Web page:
Twitter has restricted access to two recent tweets by Turkish Interior Minister Süleyman Soylu that referred to LGBT people as “perverts,” saying the tweets violated the platform’s rules on hateful conduct, Turkish Minute reported on Tuesday, citing Deutsche Welle’s Turkish edition.
Soylu’s tweets came after two students from the İstanbul-based Boğaziçi University were arrested on Sunday on charges of inciting hatred and insulting religious values in a poster depicting the Kaaba, Islam’s most sacred site, with LGBT flags.
The students were detained on Saturday after top Turkish officials slammed its display at an exhibition on the university campus. Boğaziçi University students as well as academics have been demonstrating for weeks in protest of the appointment of a pro-government rector by President Recep Tayyip Erdoğan.
Following the detention of the students on Saturday, Soylu tweeted that “LGBT perverts” had been detained for “disrespecting the Great Kaaba.”
After reviewing complaints from its users, Twitter restricted access to the tweet, flagging it as a violation of the platform’s rules while saying that the tweet would remain accessible because “it may be in the public’s interest.”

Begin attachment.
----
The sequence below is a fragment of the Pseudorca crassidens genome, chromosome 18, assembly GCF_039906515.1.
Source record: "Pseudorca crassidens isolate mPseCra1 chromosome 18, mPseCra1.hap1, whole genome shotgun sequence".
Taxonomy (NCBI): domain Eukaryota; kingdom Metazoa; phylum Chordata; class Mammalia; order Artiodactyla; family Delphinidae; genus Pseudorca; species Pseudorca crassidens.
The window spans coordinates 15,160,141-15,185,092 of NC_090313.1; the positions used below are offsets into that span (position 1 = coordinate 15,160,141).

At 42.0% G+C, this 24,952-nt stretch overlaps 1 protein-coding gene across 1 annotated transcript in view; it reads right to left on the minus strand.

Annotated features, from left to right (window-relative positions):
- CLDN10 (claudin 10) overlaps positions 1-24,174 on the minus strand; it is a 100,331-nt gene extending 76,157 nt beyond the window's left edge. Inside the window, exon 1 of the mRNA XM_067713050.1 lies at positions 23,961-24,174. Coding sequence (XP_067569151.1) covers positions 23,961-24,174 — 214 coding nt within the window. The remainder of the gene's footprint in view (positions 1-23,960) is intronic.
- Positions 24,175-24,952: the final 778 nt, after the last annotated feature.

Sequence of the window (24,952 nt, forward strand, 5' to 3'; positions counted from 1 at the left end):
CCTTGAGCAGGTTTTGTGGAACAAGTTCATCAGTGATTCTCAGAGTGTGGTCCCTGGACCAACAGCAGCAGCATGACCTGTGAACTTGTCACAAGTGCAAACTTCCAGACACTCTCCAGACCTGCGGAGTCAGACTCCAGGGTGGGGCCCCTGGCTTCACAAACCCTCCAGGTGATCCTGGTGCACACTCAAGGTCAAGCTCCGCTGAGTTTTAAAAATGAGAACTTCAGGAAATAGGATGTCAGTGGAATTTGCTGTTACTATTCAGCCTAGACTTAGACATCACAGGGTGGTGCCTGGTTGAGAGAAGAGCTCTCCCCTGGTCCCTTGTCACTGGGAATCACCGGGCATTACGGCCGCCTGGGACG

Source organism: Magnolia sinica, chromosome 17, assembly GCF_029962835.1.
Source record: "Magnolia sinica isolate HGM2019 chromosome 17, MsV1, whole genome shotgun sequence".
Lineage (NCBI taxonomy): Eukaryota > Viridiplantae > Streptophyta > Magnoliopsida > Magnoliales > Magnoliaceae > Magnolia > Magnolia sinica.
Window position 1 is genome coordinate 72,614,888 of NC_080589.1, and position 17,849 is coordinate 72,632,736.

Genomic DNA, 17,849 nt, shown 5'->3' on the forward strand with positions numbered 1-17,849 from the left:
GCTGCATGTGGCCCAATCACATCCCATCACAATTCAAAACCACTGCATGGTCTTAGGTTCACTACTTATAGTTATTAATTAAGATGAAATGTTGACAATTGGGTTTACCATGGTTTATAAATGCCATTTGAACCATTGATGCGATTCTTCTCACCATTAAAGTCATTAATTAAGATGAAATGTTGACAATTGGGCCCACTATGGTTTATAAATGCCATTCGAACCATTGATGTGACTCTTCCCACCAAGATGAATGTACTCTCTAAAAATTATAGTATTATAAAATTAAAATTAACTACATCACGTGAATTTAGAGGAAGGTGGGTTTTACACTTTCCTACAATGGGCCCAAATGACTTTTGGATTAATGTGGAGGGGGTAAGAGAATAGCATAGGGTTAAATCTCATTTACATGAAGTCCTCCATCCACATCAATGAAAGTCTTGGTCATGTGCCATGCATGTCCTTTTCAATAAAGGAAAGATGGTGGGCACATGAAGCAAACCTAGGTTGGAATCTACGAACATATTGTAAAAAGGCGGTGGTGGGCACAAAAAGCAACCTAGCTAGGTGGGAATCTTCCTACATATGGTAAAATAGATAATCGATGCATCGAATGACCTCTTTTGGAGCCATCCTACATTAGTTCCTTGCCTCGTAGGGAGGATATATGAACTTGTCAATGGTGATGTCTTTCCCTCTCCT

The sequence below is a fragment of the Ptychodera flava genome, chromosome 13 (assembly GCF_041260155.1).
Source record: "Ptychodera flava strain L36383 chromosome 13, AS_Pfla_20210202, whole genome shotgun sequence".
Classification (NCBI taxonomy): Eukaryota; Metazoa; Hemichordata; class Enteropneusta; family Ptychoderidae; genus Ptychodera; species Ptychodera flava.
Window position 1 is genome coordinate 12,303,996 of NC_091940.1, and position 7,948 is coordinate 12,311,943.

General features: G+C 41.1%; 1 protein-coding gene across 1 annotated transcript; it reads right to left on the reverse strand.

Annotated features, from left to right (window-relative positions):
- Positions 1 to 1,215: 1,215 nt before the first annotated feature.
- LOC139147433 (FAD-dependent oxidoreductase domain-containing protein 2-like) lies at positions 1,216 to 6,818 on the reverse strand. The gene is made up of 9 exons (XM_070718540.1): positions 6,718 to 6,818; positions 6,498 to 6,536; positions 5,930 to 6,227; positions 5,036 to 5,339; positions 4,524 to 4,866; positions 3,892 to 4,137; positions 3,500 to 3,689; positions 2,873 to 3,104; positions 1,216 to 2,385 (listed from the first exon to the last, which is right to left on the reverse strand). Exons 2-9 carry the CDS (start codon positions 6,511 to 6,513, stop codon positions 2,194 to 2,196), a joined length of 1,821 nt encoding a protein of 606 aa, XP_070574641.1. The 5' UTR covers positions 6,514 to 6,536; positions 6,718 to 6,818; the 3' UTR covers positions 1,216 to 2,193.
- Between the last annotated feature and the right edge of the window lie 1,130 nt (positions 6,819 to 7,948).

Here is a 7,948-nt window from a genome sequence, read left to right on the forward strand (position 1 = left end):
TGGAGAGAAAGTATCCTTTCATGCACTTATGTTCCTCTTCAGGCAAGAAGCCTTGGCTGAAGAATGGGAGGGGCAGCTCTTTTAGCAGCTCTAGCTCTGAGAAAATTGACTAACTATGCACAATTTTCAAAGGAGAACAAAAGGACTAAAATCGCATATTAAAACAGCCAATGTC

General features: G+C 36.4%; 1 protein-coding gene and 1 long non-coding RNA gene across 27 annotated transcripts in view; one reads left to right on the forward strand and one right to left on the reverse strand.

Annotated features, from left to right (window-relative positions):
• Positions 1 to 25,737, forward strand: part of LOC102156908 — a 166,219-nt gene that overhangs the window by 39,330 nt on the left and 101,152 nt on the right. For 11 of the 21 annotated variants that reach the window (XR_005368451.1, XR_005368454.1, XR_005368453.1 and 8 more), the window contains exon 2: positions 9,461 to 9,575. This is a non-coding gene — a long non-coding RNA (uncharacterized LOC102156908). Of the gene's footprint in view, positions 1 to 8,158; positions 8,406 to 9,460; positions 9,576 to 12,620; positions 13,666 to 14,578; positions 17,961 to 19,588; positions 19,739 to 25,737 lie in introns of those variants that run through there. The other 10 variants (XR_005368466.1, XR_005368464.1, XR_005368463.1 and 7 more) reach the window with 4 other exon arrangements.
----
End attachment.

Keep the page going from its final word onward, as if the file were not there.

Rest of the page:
Soylu posted another tweet on Tuesday featuring an image repeating the same wording, which was also flagged by Twitter.
On Monday, President Recep Tayyip Erdoğan attacked the LGBT community at a party meeting, saying his ruling Justice and Development Party (AKP) would lead the country into the future not with LGBT young people but with others. Erdoğan said: “God willing, we won’t build our future with LGBT young people. You are the youngsters who are at the keyboards of their computers. Not LGBT youths, not those destroying and ruining. To the contrary, you are the young people who heal broken hearts. I believe in you and trust you.”
Although homosexuality has been legal throughout modern Turkey’s history, gay people regularly face harassment and abuse.
In recent years, LGBT events have been blocked including İstanbul Pride, which was banned in 2015 after taking place every year since 2003.
In April 2020 Erdoğan had defended Ali Erbaş, head of the state’s Religious Affairs Directorate, after he said homosexuality caused disease and corruption. Prosecutors opened investigations into bar associations that had accused Erbaş of inciting hatred.